super-, supra-, sur-
(Latin: above, over; more than, excessive)
Sur- is a variation of super- developed through the French and shouldn't be confused with another assimilated sur- form that comes from sub- and means: "under, below, beneath".
In some words, super- is amplified to mean: "on top of; higher in rank or position than; superior to; greater in quality, amount, or degree than others of its kind".
2. Concerning how some physical obstacle is too great to be overcome: The hike to the peak of the very high mountain seemed to be insurmountably difficult and exhausting for Jenny who hadn't had much experience in mountain climbing.
A medical term for the muscle in the upper lip.
2. Etymology: from about 1525, serlyn, from Middle French surlonge; literally, "upper part of the loin", from sur, "over, above" + longe, "loin"; from Old French loigne, "side of the body of an animal used for food".
2. The highest register of singing voice a woman, girl, or boy can have.
3. A singing part written for someone with the highest register of voice.
4. A musical instrument; especially, a wind instrument, with the highest or second-highest pitch of instruments in its family.
5. Etymology: "the highest singing voice", from Italian soprano, "the treble in music"; literally, "high", from sopra, "above"; from Latin supra, singular of super.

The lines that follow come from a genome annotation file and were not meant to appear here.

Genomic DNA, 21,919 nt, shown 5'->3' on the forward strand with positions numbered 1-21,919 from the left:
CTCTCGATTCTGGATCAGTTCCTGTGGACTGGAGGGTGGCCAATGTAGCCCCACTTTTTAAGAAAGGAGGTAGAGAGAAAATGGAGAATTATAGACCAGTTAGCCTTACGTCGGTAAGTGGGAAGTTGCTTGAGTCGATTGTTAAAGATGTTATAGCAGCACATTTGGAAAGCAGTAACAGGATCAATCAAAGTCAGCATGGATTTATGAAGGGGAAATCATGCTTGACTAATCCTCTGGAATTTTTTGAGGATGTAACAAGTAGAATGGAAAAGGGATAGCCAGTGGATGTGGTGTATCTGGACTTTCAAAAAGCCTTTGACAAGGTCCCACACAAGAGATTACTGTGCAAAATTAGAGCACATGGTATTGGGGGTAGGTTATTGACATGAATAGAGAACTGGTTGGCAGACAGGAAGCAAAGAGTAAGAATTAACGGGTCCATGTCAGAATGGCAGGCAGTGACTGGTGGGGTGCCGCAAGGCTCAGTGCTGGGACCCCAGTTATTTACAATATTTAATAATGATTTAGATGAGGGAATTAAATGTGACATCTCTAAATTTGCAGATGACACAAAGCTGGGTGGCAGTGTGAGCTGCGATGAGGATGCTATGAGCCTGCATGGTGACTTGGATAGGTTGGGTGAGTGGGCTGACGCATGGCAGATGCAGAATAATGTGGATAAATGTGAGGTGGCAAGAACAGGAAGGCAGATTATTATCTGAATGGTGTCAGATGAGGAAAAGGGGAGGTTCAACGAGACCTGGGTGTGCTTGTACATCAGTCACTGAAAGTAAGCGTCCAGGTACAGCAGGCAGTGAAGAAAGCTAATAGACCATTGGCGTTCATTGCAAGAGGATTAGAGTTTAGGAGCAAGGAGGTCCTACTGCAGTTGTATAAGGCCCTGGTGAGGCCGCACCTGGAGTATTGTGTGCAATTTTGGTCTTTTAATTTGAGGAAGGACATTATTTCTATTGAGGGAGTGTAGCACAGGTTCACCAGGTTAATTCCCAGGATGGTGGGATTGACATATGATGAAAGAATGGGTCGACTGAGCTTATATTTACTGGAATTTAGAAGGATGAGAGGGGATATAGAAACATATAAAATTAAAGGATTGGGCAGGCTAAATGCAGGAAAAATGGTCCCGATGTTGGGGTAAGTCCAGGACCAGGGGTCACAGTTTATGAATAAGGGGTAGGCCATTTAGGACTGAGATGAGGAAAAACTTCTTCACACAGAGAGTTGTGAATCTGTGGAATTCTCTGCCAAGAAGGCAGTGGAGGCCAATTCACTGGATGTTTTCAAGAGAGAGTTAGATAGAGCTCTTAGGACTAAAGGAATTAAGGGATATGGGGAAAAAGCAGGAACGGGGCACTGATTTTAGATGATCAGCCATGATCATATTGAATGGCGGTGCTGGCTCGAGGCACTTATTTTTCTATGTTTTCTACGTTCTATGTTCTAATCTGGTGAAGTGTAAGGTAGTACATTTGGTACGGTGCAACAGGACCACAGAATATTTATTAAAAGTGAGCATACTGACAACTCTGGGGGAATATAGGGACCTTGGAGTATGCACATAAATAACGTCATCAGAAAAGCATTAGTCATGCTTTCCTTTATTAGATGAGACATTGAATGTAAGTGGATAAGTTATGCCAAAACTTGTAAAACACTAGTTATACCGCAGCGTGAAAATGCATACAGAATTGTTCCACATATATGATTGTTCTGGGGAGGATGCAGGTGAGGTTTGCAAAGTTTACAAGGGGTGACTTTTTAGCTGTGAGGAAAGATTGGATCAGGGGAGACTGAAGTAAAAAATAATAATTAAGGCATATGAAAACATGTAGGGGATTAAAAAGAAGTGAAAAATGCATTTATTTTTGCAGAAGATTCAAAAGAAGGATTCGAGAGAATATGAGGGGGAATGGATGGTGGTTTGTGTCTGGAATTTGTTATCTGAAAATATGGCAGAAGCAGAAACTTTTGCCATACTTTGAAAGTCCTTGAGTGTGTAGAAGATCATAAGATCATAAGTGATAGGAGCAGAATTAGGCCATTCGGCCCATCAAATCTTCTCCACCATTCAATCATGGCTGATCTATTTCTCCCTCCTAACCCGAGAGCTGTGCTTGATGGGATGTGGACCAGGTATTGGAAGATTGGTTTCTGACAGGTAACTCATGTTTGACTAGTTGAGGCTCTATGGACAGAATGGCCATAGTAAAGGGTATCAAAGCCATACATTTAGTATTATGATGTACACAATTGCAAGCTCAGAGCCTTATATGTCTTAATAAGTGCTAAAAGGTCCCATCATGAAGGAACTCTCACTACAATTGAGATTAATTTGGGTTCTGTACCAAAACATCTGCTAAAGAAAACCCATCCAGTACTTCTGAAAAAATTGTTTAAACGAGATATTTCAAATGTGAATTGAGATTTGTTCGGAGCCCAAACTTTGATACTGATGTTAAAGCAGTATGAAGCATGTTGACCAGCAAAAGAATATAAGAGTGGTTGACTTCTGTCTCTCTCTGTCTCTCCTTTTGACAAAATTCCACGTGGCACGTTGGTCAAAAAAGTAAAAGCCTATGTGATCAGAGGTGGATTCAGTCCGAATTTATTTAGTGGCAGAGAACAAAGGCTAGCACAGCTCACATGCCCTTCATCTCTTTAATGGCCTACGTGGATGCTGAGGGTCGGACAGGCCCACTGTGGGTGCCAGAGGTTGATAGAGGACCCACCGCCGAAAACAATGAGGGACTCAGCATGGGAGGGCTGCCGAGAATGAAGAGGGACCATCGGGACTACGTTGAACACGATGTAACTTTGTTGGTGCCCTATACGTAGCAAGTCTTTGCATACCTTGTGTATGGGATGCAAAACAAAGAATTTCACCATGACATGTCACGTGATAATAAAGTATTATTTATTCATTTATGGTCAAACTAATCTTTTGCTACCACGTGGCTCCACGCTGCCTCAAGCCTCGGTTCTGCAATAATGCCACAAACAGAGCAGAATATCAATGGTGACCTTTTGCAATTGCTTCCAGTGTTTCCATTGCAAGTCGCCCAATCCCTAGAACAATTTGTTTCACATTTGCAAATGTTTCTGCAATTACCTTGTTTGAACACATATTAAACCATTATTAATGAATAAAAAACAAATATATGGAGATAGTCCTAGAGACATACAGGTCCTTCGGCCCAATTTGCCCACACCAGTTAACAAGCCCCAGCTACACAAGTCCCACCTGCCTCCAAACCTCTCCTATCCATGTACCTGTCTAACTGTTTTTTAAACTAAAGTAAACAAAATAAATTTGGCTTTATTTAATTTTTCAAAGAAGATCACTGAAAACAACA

2. Etymology: from about 1753, "theatrical jargon for lady's maid characters in plays and operas, who were usually pretty, flirtatious, and intriguing."
From French, soubreto, "affected, conceited"; feminine of soubret, "coy, reserved", from soubra, "to set aside"; originally, "to exceed", from Old Provence sobrar, from Latin superare, "to rise above, to overcome"; from super, "over, above, beyond".
2. A nation that governs territory outside its borders.
3. A gold coin formerly used in Great Britain.
4. Etymology: from about 1280, from Old French soverain, from Vulgar Latin superanus, "chief, principal"; which came from Latin super, "over".
The spelling of the English word sovereign (with g) is believed to be a result of the influence of reign, with which the word sovereign was associated according to folk etymology.
2. The right to self-government without interference from outside by others.
3. A politically independent state.
4. Royal rank, authority, or power.
2. A particular aggregate or total; especially, with reference to money: "The expenses for the trip came to a reasonable sum."
3. An indefinite amount or quantity; especially, of money: "They were willing to lend small sums for emergencies."
4. A series of numbers or quantities to be added up.
5. The full amount, or the whole.
6. The substance, or gist, of a matter, comprehensively or broadly viewed or expressed: "He submitted the sum of his opinions based on his analysis of the situation."
7. A concise or brief form.
8. Etymology: from about 1290, "quantity or amount of money", from Anglo-French and Old French summe; from Latin summa, "total number, whole, essence, gist". It is the noun use of summus, "highest".
The sense development from "highest" to "total number" is probably via the Roman custom of adding up a stack of figures from the bottom and writing the sum at the top, rather than at the bottom as we do now.
2. In a prompt or direct manner; immediately: Because they were goofing off, the foreman summarily fired two of the workers.
3. Etymology: from Middle Latin summarius, "of or pertaining to the sum or substance"; from Latin summa, "whole, gist"; from summus, "highest".
2. To recapitulate the most important and pertinent facts; to review: The teacher was asked to write the minutes and summarize the relevant and significant points stated in the staff meeting.